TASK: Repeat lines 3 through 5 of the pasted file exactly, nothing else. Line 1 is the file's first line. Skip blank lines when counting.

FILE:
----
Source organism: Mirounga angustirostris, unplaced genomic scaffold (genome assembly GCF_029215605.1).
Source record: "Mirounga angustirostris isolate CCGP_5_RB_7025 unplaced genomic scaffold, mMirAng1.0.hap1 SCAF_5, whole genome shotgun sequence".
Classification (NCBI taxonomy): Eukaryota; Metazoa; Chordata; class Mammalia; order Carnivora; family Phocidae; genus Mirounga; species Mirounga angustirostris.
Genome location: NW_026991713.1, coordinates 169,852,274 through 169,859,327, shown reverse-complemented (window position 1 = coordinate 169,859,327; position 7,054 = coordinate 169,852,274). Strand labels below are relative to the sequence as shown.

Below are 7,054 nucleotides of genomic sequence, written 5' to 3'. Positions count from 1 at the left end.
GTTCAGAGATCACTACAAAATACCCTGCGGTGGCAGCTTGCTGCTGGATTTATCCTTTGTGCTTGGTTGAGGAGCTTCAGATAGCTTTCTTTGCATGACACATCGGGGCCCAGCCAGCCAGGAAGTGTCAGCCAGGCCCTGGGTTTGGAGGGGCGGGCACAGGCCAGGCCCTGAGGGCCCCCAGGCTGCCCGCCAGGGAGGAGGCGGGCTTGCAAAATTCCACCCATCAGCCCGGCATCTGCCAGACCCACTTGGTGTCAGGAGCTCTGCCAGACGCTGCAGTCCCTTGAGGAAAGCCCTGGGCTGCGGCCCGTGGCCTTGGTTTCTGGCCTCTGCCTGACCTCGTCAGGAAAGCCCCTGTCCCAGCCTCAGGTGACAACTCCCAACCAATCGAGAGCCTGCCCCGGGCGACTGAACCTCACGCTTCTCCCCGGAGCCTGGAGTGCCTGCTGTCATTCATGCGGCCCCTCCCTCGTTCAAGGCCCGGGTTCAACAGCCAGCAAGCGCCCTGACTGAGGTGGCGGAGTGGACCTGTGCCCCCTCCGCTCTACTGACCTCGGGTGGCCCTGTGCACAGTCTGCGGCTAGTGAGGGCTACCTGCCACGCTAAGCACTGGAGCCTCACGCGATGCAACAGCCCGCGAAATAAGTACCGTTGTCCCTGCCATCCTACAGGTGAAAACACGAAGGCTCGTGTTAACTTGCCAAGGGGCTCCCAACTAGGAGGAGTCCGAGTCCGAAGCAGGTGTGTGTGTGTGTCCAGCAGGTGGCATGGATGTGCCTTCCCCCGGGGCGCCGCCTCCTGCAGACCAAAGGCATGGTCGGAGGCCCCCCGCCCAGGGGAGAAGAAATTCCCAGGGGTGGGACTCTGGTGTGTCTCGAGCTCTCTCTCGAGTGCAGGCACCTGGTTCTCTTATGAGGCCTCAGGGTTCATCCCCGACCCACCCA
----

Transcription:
Classification (NCBI taxonomy): Eukaryota; Metazoa; Chordata; class Mammalia; order Carnivora; family Phocidae; genus Mirounga; species Mirounga angustirostris.
Genome location: NW_026991713.1, coordinates 169,852,274 through 169,859,327, shown reverse-complemented (window position 1 = coordinate 169,859,327; position 7,054 = coordinate 169,852,274). Strand labels below are relative to the sequence as shown.

Below are 7,054 nucleotides of genomic sequence, written 5' to 3'. Positions count from 1 at the left end.